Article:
Chris Froome wants more rigorous testing for motorised bicycles

Chris Froome wants the UCI to conduct more regular equipment checks to catch cyclists who are using motor-assisted bicycles.

After decades of struggling to combat illegal drug use, cycling was dealt a fresh blow on Saturday when stewards at the world cyclo-cross championships found an electric motor concealed in the frame of the bicycle being ridden by Femke Van den Driessche, a Belgian teenager. Den Driessche insists that the bicycle belonged to a friend and was mistakenly given to her by her mechanic.

Although rumours about motor-driven bicycles have existed for several years, until last weekend none had been discovered despite checks being conducted by stewards at most major races. Froome’s own machines have been tested at least a dozen times, including at last year’s Tour de France, which he won.

“It’s a concern that I’ve had, something I’ve brought up with the UCI independent commission when I sat down with them and said, ‘Listen, from my point of view there are these rumours, it would be my advice that the UCI implements controls and measures to start checking bikes more regularly’,” Froome said.

The UCI has promised to step up testing for motors – which is usually conducted using an electromagnetic field detector and a small camera inserted into the frame through the bottom bracket. Froome says that he would welcome the additional scrutiny.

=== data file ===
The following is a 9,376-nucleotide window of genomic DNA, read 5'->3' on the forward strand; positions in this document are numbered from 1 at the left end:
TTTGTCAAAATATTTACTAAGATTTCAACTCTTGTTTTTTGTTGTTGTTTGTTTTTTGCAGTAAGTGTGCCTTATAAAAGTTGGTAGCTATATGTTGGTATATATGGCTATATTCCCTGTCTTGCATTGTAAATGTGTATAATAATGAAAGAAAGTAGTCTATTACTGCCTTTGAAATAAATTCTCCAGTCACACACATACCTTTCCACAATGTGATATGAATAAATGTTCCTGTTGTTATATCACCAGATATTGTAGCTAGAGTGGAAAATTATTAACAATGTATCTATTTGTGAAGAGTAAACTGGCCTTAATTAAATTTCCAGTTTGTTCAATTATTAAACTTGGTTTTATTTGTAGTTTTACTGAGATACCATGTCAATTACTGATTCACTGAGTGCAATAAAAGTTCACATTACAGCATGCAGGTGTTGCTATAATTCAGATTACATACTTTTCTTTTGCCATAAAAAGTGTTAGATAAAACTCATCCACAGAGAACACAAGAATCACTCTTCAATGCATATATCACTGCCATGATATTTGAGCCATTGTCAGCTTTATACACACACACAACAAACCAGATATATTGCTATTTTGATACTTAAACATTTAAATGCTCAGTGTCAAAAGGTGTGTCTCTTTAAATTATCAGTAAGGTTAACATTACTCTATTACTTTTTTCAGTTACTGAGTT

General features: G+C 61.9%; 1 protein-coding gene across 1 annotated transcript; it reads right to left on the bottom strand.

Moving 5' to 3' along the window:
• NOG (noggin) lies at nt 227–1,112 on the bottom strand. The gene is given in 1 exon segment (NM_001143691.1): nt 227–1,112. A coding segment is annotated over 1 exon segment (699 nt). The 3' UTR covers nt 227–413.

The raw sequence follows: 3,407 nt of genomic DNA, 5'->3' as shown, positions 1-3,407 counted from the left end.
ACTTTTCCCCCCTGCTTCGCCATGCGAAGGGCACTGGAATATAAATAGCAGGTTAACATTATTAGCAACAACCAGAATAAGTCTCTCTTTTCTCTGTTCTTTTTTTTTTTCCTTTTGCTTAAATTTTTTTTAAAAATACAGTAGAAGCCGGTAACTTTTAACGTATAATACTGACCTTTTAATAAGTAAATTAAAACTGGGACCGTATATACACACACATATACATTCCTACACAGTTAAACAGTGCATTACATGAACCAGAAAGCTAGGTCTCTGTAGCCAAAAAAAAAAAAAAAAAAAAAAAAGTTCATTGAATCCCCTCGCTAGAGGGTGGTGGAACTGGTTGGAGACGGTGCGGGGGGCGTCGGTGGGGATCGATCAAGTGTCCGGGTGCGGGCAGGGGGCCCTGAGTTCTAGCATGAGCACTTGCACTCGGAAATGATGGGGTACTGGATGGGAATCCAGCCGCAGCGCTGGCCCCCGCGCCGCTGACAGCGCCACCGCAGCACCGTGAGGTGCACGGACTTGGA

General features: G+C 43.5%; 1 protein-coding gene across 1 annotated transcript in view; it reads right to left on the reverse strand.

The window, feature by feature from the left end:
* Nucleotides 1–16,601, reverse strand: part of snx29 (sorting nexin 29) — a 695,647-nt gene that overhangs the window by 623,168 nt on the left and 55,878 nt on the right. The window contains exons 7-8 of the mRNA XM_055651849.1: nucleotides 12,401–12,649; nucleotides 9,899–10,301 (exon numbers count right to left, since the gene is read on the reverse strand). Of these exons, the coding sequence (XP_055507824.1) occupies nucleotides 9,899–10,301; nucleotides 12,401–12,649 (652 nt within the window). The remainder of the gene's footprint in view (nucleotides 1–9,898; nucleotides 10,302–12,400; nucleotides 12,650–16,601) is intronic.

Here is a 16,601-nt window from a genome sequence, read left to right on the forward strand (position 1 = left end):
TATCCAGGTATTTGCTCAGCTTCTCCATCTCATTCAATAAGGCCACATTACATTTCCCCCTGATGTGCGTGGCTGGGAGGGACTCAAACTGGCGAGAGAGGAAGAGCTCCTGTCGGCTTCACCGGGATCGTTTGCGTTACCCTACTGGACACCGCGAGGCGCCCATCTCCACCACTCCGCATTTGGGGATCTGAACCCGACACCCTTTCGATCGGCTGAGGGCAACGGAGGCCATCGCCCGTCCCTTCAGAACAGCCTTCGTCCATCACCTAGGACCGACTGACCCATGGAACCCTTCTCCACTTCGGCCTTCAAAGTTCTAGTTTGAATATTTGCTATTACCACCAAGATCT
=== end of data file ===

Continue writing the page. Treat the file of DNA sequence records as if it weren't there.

“I think they are taking the threat seriously and hopefully this will mean that they only increase the number of checks that they do on the world tour level,” he said.

Speaking seperately, in Dubia, Bradley Wiggins expressed his disbelief that a rider would even contemplate using a motorised bike and confirmed that his bike had been totally stripped to check for illegal machinery after his successful hour record attempt.

Wiggins put the use of motors on a par with blood doping: He said: “I think they’re both as bad as each other but I can understand why some people would choose to dope in terms of what’s to be gained from it financially but to win a race because you’ve got an extra 200 watts in your bottom bracket…”

Froome was speaking before the first stage of the Herald Sun Tour, which starts tomorrow in Victoria, Australia.

The five-day race will be his first of the season and his first since the Vuelta a Espana last year. He will be joined by Ian Boswell, Sebastian Henao, Peter Kennaugh, Salvatore Puccio and Luke Rowe.

The only other WorldTour teams racing are BMC and Orica-GreenEdge. One Pro Cycling, the team co-founded by Matt Prior, and JLT Condor, who are comprised entirely of British riders, are also involved.

“It’s been almost five months since my last race so I’m not too sure what to expect,” Froome said. “Training has gone well throughout the winter and I’ve had a good block of training down in Adelaide with some of the guys from the Tour Down Under.

“I’d looked at them coming down here, and they’d always said it was a really good period. You can always get your training done with the weather being so favorable here compared to Europe, so for me it was a no-brainer.”